Marketing, refers to all advertising done through both paid and owned marketing channels. It’s about creating messaging that drives a targeted action, and it’s key to “hitting plan”. At least that’s how most people think of marketing, as tactical work by an organization trying to sell something.
Marketing, however, is so much more and so much deeper than that. Those who understand this are at an advantage, so I’m always looking for ways to reframe it.
In his book Drive (and his immensely popular TED talk), Daniel Pink argues that motivation is largely intrinsic and that it’s roots can be found in the rich soils autonomy, mastery and purpose. We might summarize his point: “one choses to do what they do because they find meaning in it.”
While written with a focus on organizational leadership, this goes much deeper. Pink’s theory of motivation is like the “Third Viennese School of Psychotherapy”, Logotherapy.
In his moving work, Man’s Search for Meaning, Victor Frankl introduces us to Logotherapy. Through his experiences in Nazi concentration camps during the Holocaust, Frankl developed a belief that the fundamental motivator of individuals at any point of time is their search for meaning (as opposed, for example, to Freud’s focus on pleasure).
Neither Frankl nor Pink are able to predict what will motivate us or others, but if you’re trying to find meaning for either they’re a good place to begin.
Despite his timeless fame relatively little is know about the Greek Homer, yet even less is known about the true origin of his legendary poems The Iliad and The Odyssey (such as who actually wrote them). While their genesis may not be known, Robert Fagles’ translation of Homer’s The Odyssey is a poetic masterpiece that likely brings us closer to how the story was first told in all it’s glory.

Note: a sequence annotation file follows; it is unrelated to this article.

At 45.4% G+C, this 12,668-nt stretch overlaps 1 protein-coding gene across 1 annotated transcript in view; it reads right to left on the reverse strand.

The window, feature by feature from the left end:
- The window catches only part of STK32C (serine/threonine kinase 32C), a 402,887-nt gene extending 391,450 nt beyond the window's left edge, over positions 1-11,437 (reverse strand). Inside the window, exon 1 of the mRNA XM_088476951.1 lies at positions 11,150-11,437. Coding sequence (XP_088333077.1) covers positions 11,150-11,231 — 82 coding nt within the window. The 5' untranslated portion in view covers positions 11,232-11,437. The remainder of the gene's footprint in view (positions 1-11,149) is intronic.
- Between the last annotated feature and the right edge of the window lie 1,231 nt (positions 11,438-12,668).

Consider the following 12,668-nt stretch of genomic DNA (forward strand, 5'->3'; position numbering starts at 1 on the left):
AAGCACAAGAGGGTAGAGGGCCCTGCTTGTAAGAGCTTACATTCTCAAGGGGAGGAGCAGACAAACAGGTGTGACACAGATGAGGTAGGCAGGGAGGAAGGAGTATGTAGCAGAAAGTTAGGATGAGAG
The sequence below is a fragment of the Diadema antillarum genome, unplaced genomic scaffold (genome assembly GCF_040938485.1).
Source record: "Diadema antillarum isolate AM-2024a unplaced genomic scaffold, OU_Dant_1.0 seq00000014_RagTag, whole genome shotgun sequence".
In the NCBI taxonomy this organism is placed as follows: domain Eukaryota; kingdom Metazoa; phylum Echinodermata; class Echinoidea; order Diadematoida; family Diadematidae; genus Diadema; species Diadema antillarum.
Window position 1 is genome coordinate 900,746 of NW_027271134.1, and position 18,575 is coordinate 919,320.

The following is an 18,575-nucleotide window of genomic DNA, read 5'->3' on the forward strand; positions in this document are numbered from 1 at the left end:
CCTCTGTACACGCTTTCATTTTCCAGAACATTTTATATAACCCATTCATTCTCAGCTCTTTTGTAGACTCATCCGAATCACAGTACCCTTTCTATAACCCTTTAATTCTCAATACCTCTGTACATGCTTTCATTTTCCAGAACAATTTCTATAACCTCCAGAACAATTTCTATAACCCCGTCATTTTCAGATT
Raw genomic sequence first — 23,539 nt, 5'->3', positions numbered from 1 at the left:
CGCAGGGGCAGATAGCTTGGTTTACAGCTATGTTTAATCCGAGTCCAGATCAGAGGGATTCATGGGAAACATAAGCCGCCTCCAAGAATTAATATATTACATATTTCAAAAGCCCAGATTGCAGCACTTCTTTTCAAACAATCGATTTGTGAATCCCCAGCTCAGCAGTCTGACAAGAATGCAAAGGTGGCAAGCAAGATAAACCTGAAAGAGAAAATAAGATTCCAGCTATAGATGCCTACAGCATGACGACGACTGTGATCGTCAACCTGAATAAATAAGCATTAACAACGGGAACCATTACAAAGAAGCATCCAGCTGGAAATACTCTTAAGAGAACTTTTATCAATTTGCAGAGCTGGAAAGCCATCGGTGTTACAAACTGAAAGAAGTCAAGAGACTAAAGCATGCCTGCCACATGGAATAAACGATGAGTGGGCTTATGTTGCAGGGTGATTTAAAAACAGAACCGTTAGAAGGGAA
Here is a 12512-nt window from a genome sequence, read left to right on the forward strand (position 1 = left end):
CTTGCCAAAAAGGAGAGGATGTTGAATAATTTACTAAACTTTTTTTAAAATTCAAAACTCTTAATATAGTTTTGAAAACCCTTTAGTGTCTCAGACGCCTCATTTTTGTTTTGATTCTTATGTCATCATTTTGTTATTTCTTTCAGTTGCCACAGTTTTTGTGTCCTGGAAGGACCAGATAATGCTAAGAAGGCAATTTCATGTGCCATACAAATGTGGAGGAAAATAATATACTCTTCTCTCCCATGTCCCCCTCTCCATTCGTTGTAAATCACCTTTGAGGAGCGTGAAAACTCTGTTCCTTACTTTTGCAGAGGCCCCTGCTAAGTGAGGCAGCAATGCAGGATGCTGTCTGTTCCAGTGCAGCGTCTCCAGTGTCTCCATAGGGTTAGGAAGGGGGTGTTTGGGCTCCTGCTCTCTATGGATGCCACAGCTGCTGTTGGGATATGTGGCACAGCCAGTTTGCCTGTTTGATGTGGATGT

Even with his unique gifts and great success (and my favoritism for his works), it’d be a bit too bold to claim that Seth Godin is today’s Homer. While Seth Godin’s writings may not match the scale and scope of those famous epics, his wisdom is right on par.
In You Go First*, Seth Godin reminds us that to achieve anything we must be willing to act; written thousands of years later his message sounds a lot like Homer’s Odyssey proverb:
“Bashfulness, for a man in need, is no great friend.”
Homer, “Book 17: Stranger At The Gates,” in The Odyssey (Robert Fagles translation), 365: line 381.
Don’t wait for someone else to do it, it begins with you.